Perhaps one of the biggest targets of ire are the "loyalty" cards groceries use to track shopping habits. The Internet, for example, froths with tips on how to monkey with Safeway's Club Cards, by encouraging shoppers to swap card numbers or punch 800-SAFEWAY on the checkout pad.

One Seattle man, Keith Gormezano, was so incensed about Safeway's eight-year-old program that he posted his card number online for others to use, in an effort to pollute the company's data.

Safeway's weak explanation of using the data to track shopping trends is... well, crap. Stores can track shopping trends by tracking what happens to their inventory. They don't need personal data for that. It's the same ruse Walmart tried to employ to justify putting RFID in their inventory. Exactly how does RFID enable better shelf stocking than, say, the bar codes they scan when you make a purchase?

Good for Mr. Gormezano, and I really do like this idea of sharing club card numbers... sort of a BugMeNot for shoppers. I've generally avoided getting those loyalty cards for that very reason, but I'm wondering if maybe a group of friends and I could just get one of those and share it - preferrably friends in multiple states. Our fake multiple-personality shopper could be visiting a Safeway here in Seattle one minute, and at a safeway register in Los Angeles 20 minutes later. I love it. Anyone else interested in this?

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20 June 2006

Quote of the day

The first idiotic quick fix of the summer that springs to mind is ABC's "How to Get the Guy" (10 p.m. Mondays) -- a show that would more accurately be called "How to Get A Guy, Any Guy" or better yet, "How to Cast a Great, Big, Wide Net Like the Soulless, Whoring Sea Donkey That You Are."

-- Heather Havrilesky (From her article "I Like to Watch")


Some words for an unnamed SUV driver

I'd just like to take this moment to give a shout out to the speeding SUV driver who couldn't be bothered to stop after it hit a cat almost in front of my house. I saw you. While I'm sure you thought that because the cat ran off the road after you squished him, he wasn't seriously injuried, you should know that sometimes adrenaline will allow an injured animal to go a distance before collapsing. And animals bodies don't really stand up well to thousands of pounds of force, no matter how briefly applied. You hadn't even made it to the stoplight and the cat collapsed in my neighbor's driveway. What you missed because of your impatience was me stopping to pick up the cat and drive it to the emergency vet clinic even though I suspected the worst, its soft black body already limp, its pupils dilated and unresponsive.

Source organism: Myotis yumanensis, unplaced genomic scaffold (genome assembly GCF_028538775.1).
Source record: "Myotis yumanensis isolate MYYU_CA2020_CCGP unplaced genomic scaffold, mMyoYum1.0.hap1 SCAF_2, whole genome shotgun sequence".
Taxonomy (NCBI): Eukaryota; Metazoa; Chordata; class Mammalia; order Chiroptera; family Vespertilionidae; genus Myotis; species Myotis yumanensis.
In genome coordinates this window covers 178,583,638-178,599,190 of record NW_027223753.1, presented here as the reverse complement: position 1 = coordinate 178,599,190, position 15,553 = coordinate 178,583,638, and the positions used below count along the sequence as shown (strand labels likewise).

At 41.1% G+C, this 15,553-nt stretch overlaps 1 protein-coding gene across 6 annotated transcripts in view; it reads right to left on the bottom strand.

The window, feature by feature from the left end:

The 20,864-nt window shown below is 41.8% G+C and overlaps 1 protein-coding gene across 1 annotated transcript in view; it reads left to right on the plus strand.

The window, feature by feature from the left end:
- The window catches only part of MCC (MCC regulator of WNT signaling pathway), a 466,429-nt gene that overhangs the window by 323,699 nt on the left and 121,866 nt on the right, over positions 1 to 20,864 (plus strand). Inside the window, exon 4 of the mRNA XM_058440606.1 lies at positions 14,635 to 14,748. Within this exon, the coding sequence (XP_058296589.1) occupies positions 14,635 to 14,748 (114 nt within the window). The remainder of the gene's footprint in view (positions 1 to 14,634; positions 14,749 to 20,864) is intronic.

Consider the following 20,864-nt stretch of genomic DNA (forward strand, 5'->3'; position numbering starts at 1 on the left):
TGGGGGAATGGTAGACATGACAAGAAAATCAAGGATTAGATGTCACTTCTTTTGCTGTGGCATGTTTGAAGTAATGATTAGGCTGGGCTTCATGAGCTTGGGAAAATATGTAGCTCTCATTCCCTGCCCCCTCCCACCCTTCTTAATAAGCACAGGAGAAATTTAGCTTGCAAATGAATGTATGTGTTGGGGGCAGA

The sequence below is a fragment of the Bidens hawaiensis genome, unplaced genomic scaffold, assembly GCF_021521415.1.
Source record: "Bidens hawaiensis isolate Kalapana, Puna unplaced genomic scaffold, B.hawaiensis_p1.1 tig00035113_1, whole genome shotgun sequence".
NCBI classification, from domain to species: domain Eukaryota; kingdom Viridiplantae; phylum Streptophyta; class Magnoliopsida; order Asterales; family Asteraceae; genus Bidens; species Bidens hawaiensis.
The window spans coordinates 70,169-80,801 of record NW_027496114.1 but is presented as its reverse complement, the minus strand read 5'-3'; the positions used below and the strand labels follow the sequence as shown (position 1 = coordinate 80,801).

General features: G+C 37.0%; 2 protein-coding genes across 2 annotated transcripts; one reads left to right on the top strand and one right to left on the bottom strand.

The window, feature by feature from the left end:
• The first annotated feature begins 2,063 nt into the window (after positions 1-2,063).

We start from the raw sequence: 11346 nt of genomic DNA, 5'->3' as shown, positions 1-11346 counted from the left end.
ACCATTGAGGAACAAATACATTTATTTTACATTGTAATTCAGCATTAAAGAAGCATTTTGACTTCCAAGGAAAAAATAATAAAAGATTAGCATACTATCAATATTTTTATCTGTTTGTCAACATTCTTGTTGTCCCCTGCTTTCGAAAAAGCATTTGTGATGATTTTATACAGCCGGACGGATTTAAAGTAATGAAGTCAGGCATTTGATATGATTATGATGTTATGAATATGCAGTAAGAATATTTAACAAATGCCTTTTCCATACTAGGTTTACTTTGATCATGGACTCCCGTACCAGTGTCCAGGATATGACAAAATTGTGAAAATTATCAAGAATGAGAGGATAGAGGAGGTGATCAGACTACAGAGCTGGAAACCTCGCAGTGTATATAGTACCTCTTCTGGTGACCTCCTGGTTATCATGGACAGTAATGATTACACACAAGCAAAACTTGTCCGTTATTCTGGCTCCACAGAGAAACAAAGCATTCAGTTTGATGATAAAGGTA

I can only hope you feel at least some guilt, but the cynic in me wonders if you even noticed the bump. I've seen you speeding up the street during the morning commute before. Sure, the cat ran out in front of you, and yes, no one wants to confess to accidentally killing someone's pet, but you should have been able to avoid the cat had you not been speeding. And no matter what, you should have stopped afterwards. Unless you had someone bleeding to death in your car, I can't see that your haste was justifiable in any way.

You should be the one going house to house searching for the cat's owner. The cat had no collar, and apparently no microchip, so I'll be doing that this evening instead of visiting with my parents, who are in town for just one night. Thanks for all of this - it's really made my day just about as shitty as it could be.

And I just want to thank the incredibly kind staff at the Puget Sound Pet Pavilion for responding quickly when I arrived and for comforting me when it was clear that the cat had died from its injuries. I'm truly grateful that you were so caring and understanding.

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19 June 2006